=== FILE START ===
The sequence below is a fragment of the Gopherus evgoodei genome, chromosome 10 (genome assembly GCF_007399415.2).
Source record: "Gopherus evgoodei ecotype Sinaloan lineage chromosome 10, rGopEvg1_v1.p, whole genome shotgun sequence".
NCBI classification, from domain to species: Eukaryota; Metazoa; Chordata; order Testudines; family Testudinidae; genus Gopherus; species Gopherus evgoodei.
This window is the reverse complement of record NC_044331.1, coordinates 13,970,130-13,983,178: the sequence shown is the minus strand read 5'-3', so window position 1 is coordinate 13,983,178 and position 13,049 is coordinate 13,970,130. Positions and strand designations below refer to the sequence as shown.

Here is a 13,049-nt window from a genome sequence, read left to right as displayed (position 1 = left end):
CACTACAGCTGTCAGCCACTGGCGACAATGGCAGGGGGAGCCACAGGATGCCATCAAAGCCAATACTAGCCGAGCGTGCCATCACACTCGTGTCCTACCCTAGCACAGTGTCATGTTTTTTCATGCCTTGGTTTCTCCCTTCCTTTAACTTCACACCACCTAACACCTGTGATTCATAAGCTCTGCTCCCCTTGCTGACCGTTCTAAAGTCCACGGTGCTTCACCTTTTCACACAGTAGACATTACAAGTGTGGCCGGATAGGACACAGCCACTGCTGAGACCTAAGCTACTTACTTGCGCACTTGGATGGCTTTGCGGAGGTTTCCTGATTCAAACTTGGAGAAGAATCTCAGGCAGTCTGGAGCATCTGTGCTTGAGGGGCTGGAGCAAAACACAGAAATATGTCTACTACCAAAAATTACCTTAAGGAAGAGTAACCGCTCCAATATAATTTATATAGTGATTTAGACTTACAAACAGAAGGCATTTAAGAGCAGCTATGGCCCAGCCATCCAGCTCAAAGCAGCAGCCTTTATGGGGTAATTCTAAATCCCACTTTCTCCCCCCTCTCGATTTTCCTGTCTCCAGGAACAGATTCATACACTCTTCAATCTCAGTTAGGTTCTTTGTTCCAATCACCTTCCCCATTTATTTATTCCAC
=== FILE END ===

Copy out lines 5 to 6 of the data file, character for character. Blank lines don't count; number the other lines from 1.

Here is a 13,049-nt window from a genome sequence, read left to right as displayed (position 1 = left end):
CACTACAGCTGTCAGCCACTGGCGACAATGGCAGGGGGAGCCACAGGATGCCATCAAAGCCAATACTAGCCGAGCGTGCCATCACACTCGTGTCCTACCCTAGCACAGTGTCATGTTTTTTCATGCCTTGGTTTCTCCCTTCCTTTAACTTCACACCACCTAACACCTGTGATTCATAAGCTCTGCTCCCCTTGCTGACCGTTCTAAAGTCCACGGTGCTTCACCTTTTCACACAGTAGACATTACAAGTGTGGCCGGATAGGACACAGCCACTGCTGAGACCTAAGCTACTTACTTGCGCACTTGGATGGCTTTGCGGAGGTTTCCTGATTCAAACTTGGAGAAGAATCTCAGGCAGTCTGGAGCATCTGTGCTTGAGGGGCTGGAGCAAAACACAGAAATATGTCTACTACCAAAAATTACCTTAAGGAAGAGTAACCGCTCCAATATAATTTATATAGTGATTTAGACTTACAAACAGAAGGCATTTAAGAGCAGCTATGGCCCAGCCATCCAGCTCAAAGCAGCAGCCTTTATGGGGTAATTCTAAATCCCACTTTCTCCCCCCTCTCGATTTTCCTGTCTCCAGGAACAGATTCATACACTCTTCAATCTCAGTTAGGTTCTTTGTTCCAATCACCTTCCCCATTTATTTATTCCAC